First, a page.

"I do not talk while I eat."
Translation:Io non parlo mentre mangio.
"Non parlo quando mangio". I got this marked as correct. I rushed my answer thinking it said 'when' and not 'while' but got it right so that's nice
No. Durante meant during a time period. Mangio means just "I eat" which is not a period of time.
I do not talk while I eat .....I wrote Io non parlo mentre mangio., non parlo mentre mangio. and was called incorrect!!
So did I, but apparently using quando instead of mentre makes o endings correct.
Can anyone explain the grammar mechanic between those kinds of endings?
DuoLingo doesn't and trial and error isn't working so well for me
In the comments of another question (aspetto finché non trovi il cane), it was mentioned that finché means 'as long as' and 'finché non' means 'until'. So why can't we use 'finché' here?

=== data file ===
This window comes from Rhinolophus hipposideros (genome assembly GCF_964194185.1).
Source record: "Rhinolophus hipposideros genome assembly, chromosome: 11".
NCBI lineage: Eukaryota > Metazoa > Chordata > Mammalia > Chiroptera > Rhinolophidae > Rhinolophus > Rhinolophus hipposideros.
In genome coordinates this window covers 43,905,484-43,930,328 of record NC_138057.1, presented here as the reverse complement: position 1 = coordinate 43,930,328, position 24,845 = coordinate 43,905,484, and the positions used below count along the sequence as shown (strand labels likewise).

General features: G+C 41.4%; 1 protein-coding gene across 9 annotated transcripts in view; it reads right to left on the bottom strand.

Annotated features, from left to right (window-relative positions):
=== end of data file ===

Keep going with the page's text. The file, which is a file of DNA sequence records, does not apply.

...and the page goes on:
The very perfect way to say it, better than "Non parlo mentre mangio", would be
"Non parlo mentre sto mangiando" (literally "I don't talk while I am eating")
That's the situation when we use our correspondant of the present continuous.
Why is it "non io..." and not "io non..."? I don't fully understand why the negative proceeds the subject in this case.
Have you guys also had this sentence and its affirmative, rather unappetising variant a gazillion times in this exercise?
I forgot 'parlo' so i pressed the word talk and it gave me 'discorso'. I used it and it marked it as wrong. Great.